Friday, December 14, 2012

The perfectionism problem

I've heard a couple of things recently about how working artists have to learn to accept that they will make things that aren't perfect.  Mary Robinette Kowal, a sf/f author who has also worked in puppet theatre for a long time, said on the Writing Excuses podcast that as a young puppeteer she was taught to shoot for 100%, but to be happy with 80.  Dan Wells (another writer on the podcast) also said that writers need to be okay with writing a bad book -- there will always be another.

It's tough for me to give up on perfection, especially with Home Before Dark, which is very personal and emotionally challenging -- much more so than my previous plays.  I have a lot to say with this play, much of which I have never said before.  When writing and editing, I've definitely felt that I need to get it right, and if I don't, everything will be wrong.  As with many ridiculous beliefs, that feeling contains a speck of truth smothered in layers of bullshit.

My writing is pretty spare (at least in plays; I know I can get blathery here).  If a character says more than ten or twelve words at once, it's usually a very bad sign.  As I mentioned here, I admire Kazuo Ishiguro's minimalism, and I like it when characters refuse to talk about what's wrong.  The problem with writing like that (at least for me) is that subtext is fucking hard, and when it's not laid in correctly, a scene can end up worthless.  So construction is a delicate process, and I've got a lot of learning ahead of me, so it doesn't always work.  And then my brain goes IF ANY OF IT IS WRONG THEN ALL OF IT IS A FAILURE.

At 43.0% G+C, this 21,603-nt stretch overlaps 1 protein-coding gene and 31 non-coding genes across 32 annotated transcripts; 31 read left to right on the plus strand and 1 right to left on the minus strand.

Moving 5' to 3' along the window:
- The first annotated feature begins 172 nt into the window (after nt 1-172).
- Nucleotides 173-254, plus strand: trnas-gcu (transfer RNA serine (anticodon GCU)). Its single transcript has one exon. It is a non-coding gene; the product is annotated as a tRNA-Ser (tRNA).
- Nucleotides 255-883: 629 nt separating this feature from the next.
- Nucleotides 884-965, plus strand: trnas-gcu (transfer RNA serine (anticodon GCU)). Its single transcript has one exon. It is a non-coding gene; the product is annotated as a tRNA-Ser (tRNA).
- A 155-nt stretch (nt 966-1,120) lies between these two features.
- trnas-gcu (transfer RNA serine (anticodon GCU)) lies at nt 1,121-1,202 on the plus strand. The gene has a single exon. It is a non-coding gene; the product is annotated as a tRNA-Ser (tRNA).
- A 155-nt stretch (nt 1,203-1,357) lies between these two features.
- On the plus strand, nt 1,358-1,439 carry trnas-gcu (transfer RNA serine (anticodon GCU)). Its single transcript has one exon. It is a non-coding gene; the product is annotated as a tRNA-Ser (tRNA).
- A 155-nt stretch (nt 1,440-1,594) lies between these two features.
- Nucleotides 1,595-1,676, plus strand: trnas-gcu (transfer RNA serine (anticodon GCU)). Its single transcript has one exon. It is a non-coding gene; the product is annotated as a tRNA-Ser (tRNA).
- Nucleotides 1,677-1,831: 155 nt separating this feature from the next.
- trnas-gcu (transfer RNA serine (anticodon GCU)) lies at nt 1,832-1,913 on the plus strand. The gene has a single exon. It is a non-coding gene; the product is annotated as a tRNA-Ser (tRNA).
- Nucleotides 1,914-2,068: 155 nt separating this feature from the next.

Which is, uh, complete nonsense, but man is it hard to remember.

I'm confronting this problem right now because of grad school applications and the immutability of their deadlines.  I know the play's not perfect, but I'm submitting it anyway, and while that's good for me, it feels kind of sticky and gross.  The thing I have to concentrate on is that if I could write a perfect play, then I wouldn't need grad school.  So shut up, brain.

In unrelated news, today the cat got into a pocket in my bag, retrieved a piece of pita bread wrapped in a napkin, and took several delicate bites out of it before we noticed.  Because she is a wang.

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